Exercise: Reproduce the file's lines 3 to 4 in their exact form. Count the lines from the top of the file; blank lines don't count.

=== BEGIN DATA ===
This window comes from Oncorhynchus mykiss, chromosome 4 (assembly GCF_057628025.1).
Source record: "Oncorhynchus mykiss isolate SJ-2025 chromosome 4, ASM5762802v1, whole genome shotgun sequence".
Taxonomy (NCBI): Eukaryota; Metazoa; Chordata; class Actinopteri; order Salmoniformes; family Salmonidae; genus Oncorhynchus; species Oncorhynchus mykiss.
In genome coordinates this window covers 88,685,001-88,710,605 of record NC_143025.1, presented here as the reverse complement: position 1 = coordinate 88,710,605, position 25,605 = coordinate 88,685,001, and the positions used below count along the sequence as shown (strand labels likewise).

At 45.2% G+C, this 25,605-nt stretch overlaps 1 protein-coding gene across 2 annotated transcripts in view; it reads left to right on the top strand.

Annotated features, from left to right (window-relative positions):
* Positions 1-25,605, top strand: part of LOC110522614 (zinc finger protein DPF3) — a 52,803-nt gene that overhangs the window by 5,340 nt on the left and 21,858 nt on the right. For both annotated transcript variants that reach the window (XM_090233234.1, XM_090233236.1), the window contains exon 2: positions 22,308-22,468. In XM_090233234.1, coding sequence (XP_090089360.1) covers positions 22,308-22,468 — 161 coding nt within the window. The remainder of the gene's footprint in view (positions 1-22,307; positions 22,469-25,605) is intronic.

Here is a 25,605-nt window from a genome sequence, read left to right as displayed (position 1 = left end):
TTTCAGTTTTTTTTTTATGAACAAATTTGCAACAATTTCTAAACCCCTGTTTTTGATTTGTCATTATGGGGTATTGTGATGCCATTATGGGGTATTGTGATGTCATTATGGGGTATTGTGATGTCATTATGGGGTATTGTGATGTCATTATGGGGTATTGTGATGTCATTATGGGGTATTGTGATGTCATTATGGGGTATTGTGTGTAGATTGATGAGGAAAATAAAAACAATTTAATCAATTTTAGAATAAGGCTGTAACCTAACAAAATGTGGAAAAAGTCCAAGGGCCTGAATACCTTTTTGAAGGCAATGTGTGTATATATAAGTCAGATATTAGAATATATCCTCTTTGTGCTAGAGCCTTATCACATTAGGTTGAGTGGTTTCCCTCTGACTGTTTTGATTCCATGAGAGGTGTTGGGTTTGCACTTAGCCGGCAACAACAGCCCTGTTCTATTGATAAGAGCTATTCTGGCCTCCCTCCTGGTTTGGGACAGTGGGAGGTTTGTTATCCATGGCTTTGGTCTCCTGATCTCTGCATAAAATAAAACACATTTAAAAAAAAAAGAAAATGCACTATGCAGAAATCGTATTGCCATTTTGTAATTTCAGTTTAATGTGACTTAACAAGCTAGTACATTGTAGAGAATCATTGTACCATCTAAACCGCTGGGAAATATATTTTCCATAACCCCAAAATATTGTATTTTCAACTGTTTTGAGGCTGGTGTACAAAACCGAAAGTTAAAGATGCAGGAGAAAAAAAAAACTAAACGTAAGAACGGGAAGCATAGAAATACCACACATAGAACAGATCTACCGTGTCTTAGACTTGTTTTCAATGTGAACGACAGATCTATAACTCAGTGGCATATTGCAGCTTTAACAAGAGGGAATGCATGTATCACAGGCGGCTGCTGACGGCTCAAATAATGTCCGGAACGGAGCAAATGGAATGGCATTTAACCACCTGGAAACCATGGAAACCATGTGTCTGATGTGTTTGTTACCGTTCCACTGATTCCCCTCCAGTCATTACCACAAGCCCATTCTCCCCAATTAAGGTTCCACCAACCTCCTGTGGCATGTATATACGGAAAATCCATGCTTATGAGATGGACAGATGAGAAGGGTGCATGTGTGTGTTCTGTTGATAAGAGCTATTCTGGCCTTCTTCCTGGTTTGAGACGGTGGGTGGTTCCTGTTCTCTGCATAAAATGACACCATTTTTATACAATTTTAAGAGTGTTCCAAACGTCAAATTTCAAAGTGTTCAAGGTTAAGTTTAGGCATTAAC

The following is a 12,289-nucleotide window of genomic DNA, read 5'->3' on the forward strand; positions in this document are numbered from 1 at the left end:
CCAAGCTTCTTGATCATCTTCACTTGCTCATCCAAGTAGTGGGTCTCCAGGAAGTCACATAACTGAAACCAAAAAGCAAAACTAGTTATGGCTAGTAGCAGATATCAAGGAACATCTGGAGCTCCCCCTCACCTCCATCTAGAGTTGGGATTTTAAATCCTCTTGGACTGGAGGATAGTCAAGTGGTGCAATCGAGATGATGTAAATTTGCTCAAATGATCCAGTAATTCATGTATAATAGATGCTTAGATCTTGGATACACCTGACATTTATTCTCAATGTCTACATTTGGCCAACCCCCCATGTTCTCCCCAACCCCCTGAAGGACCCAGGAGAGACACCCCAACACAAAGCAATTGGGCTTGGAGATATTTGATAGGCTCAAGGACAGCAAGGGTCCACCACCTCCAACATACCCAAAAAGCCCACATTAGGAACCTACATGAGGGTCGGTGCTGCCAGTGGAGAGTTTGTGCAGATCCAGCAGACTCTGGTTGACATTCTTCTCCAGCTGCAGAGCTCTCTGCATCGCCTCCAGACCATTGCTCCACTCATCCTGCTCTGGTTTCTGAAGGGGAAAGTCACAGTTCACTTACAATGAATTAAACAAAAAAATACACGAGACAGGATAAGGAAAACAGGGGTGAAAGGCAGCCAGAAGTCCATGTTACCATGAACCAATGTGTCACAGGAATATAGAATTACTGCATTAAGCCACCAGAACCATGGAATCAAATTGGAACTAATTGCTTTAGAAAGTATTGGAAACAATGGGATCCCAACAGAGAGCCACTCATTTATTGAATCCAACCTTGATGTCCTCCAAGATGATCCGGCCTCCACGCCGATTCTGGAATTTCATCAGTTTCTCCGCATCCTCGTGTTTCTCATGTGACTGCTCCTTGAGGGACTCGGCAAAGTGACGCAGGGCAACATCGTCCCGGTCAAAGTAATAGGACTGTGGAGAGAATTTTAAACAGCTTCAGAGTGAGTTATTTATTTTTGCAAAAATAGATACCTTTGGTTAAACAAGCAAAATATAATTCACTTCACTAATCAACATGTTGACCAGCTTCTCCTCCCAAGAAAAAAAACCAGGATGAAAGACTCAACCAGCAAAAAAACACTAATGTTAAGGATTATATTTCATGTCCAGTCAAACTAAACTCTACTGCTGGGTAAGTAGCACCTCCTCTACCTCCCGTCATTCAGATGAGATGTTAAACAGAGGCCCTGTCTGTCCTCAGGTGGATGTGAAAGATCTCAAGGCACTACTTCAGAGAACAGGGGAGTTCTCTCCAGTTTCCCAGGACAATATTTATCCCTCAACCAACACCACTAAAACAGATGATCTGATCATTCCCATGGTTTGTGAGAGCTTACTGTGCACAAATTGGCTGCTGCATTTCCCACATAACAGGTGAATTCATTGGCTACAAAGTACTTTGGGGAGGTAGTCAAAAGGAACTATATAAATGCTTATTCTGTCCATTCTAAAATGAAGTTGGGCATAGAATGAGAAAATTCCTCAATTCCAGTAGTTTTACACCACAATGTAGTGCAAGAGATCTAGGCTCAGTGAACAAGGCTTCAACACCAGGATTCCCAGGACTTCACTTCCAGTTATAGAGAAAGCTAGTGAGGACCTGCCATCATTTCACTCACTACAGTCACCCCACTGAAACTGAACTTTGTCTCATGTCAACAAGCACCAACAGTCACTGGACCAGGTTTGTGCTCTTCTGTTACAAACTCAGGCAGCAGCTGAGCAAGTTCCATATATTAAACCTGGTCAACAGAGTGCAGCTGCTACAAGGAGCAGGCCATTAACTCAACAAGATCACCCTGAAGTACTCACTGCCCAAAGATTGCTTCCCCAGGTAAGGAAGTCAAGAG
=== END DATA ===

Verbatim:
Taxonomy (NCBI): Eukaryota; Metazoa; Chordata; class Actinopteri; order Salmoniformes; family Salmonidae; genus Oncorhynchus; species Oncorhynchus mykiss.
In genome coordinates this window covers 88,685,001-88,710,605 of record NC_143025.1, presented here as the reverse complement: position 1 = coordinate 88,710,605, position 25,605 = coordinate 88,685,001, and the positions used below count along the sequence as shown (strand labels likewise).